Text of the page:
1 July 1863 | Gettysburg, Pennsylvania
During the Chancellorsville Campaign, the Eleventh Corp under General Howard was positioned on the right flank of the Union line. Howard lefted his flank up in the air. Seeing this, Confederate General Stonewall Jackson decided to attack the Eleventh Corp. The Eleventh Corp collapsed quickly and created a panic that caused the rest of the Union Army to collapse.
In the main time, the III Corp was position in the center of the Union line, its commander General Sickles decided to move his corp forward in a salient at Hazel Grove. While this salient seperated Jackson's Corp from rest of the Confederate Army, it was dangerous exposed and got attacked from both flanks, like being in a nutcracker. The III Corp also collapsed and adding to the confusing.
One the first day of the Battle of Gettysburg, the commander of the Union Army, John Reynolds was killed and the command was passed on to Howard. Howard decided to position his Eleventh Corp with flank up in the air again. Again, Confederate General Jubal Early took advantage of this and rolled up the Eleventh Corp and it made panic withdrew to the Cemetery Hill. Fortunately, General Hancock arrived in time to take replace Howard and prevented another Chancellorsville.
One the second day of battle, General Sickles again decided to move his III Corp forward in an exposed position, and even worse, he lefted a gap in the left side Union line, which included the Little Roundtop. Once again the exposed salient got attack from both sides, and again got crushed like a nut in a nutcracker, only the quick thinking General Warren who moved men ( including 20th Maine) to the Little Roundtop and General Hancock who ordered the First Minnesota into the gap left by the III Corp to buy him sometime, so he can get reinforcements. First Minnesota lost over 80% of it men, but they brought an extra eight minutes for reinforcement to arrive, thus, avoiding another Chancellorsville.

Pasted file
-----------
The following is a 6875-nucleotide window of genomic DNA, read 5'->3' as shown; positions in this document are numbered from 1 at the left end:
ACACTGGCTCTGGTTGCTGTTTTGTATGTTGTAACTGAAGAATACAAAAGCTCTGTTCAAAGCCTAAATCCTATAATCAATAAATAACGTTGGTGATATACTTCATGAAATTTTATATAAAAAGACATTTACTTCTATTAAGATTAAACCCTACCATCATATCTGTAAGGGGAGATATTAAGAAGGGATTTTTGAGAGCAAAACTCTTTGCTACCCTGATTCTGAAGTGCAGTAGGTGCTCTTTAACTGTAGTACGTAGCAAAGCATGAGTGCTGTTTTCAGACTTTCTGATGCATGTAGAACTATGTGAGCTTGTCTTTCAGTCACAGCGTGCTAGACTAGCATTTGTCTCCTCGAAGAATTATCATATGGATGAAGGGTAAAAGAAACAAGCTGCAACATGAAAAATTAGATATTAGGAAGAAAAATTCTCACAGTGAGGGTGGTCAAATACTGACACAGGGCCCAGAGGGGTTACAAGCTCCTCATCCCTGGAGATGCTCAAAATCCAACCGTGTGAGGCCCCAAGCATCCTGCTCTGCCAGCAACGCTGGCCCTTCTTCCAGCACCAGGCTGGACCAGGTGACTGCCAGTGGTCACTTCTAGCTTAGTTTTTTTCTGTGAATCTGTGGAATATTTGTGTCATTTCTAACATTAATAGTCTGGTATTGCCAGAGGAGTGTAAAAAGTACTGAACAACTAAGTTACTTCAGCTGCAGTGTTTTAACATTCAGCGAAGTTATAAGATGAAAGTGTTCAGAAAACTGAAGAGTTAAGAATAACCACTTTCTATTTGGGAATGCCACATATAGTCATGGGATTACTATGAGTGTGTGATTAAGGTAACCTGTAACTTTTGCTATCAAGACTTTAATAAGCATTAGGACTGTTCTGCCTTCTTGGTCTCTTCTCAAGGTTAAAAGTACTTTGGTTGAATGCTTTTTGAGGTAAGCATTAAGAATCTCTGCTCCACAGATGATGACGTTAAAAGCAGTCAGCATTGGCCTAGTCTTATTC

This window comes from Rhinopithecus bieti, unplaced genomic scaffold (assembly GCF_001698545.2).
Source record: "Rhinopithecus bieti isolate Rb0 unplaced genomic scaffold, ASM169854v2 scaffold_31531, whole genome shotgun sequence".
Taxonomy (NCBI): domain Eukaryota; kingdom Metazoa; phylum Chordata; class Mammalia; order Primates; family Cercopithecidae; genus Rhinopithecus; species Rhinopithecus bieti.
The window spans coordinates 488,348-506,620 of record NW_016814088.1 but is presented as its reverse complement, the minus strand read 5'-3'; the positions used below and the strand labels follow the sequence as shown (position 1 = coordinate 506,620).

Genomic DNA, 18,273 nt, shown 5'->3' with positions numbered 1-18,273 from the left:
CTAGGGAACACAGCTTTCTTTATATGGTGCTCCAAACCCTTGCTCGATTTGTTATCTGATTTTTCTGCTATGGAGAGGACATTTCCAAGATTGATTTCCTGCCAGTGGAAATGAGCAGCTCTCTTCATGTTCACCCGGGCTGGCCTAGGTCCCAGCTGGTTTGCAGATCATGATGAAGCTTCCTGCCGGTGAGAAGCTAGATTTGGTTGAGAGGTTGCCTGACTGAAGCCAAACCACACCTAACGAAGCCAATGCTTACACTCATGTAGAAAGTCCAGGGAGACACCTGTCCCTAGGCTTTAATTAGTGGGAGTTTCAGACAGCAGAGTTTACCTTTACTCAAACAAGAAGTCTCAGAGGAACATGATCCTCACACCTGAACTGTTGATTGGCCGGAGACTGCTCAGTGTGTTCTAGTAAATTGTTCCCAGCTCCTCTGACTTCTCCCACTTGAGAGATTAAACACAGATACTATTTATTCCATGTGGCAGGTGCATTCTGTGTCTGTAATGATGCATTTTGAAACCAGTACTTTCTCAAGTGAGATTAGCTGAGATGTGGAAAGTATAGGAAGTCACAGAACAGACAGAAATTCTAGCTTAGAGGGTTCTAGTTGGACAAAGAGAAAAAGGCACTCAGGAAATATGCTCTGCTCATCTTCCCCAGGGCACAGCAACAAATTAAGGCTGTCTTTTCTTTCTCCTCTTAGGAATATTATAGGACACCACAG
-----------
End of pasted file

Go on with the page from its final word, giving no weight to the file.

The moral to the story is "those who failed to learn from history, are doomed to repeat it"
General Sickles was directing the battle on a horse when leg was shot off by a cannon ball and was taken from the field and never commanded again. He placed the leg in a small coffin and donated it to the National Museum of Health and Medicine. Sickles die in 1914, it was noted he had visited his leg many times in the Museum! This Museum is now a part of the Walter Reed Hospital.
Howard and Eleventh Corp redeemed themselves when they helped General T. Sherman in capturing Atlanta and General Hooker in capturing the Lookout Mountain in Chattanooga. Later in life, Howard founded the famous Howard University in Washinton DC in 1867. In 1877, the Nez Perce led by Chief Joseph were trying to escape to Canada. Howard led an army in pursue, the Nez Perce managered to stay miles ahead of Howard, until Nelson Miles Army came along and blocked their path only miles from the Canadian border. Howard was on hand to accept Chief Joseph's famous surrender "My heart is sick and sad. From where the sun now stands I will fight no more forever."